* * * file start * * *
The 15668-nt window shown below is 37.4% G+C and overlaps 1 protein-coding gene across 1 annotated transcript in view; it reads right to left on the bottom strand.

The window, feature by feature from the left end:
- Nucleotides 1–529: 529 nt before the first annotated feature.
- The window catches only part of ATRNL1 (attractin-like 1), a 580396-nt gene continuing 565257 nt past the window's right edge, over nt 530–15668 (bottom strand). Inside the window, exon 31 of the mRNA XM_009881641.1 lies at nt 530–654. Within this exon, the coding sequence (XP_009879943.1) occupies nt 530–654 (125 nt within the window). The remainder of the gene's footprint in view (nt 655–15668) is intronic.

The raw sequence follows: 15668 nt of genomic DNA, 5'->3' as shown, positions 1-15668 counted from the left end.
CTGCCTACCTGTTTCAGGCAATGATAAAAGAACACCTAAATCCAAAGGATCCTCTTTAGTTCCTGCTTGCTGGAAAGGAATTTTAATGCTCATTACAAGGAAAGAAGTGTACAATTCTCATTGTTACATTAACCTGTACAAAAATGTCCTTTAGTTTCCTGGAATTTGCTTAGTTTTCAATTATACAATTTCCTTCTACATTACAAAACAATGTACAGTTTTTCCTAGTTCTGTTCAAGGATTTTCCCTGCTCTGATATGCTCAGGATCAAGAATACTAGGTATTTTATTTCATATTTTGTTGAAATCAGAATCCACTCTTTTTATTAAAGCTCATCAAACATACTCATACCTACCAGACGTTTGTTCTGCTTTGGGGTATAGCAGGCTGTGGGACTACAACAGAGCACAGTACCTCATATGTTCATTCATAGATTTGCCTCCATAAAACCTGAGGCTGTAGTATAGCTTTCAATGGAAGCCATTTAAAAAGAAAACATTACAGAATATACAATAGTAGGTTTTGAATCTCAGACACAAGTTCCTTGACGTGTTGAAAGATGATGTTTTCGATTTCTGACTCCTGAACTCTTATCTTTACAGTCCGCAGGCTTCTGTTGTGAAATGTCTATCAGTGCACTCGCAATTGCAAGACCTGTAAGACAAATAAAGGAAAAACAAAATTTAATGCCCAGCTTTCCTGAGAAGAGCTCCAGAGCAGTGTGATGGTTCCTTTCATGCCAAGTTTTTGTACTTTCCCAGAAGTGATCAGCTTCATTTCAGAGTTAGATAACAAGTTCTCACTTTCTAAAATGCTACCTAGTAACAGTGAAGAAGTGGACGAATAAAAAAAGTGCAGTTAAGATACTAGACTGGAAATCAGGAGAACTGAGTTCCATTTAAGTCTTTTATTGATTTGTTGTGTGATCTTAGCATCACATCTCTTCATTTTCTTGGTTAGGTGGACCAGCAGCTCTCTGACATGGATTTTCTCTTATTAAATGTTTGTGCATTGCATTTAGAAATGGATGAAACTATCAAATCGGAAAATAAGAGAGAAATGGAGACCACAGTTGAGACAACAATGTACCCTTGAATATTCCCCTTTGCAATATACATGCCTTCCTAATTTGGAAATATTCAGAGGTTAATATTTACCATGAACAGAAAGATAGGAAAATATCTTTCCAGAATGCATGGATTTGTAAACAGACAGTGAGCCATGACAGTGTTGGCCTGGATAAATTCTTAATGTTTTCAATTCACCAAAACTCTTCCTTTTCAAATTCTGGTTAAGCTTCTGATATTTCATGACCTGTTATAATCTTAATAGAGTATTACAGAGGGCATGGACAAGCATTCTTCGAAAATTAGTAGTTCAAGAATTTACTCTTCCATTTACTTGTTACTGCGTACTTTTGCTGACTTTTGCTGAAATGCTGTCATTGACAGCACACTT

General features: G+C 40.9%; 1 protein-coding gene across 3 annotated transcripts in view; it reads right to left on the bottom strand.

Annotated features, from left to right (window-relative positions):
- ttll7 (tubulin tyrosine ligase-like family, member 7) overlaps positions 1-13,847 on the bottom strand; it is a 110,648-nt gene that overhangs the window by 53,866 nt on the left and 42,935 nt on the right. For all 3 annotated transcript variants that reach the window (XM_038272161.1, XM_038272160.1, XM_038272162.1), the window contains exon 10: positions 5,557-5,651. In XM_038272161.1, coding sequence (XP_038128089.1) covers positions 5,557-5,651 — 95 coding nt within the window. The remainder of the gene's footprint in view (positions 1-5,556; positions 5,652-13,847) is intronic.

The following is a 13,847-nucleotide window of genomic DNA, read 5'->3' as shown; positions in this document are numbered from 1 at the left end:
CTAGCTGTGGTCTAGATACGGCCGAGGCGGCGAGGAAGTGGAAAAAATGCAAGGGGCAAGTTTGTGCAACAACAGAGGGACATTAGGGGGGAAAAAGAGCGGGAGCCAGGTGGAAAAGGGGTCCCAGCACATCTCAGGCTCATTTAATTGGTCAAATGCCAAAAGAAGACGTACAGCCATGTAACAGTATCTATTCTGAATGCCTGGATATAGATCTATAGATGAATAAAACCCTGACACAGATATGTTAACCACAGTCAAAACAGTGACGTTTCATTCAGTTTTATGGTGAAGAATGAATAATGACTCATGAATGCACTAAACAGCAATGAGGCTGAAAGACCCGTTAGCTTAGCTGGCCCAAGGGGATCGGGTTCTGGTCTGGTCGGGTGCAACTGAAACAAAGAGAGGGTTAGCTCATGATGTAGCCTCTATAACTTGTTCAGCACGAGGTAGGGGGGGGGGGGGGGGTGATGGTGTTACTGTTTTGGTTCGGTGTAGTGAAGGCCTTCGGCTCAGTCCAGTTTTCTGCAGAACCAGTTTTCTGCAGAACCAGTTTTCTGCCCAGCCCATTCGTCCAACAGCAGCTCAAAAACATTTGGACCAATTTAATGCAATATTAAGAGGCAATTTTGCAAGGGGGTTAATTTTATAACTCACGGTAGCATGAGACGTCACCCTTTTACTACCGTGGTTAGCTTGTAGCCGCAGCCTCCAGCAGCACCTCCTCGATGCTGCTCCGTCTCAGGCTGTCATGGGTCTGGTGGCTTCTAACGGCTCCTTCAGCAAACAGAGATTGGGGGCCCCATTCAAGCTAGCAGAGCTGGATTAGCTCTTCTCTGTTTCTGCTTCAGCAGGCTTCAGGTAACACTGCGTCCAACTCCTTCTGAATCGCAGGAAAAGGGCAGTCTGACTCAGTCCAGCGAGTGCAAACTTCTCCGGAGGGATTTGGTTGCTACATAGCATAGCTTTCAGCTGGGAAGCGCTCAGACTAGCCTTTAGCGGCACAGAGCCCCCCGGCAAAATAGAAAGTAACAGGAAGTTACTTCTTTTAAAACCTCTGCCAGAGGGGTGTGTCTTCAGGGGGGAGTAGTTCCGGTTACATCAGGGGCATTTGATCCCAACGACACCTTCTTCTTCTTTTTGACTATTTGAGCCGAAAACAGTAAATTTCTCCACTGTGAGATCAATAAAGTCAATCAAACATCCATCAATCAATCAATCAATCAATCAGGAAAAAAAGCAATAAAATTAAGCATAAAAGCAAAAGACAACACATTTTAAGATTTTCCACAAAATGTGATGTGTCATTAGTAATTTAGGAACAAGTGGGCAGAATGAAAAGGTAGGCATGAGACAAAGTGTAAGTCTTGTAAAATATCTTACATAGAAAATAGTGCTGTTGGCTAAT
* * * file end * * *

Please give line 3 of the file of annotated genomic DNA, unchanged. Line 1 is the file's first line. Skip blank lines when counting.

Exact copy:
- Nucleotides 1–529: 529 nt before the first annotated feature.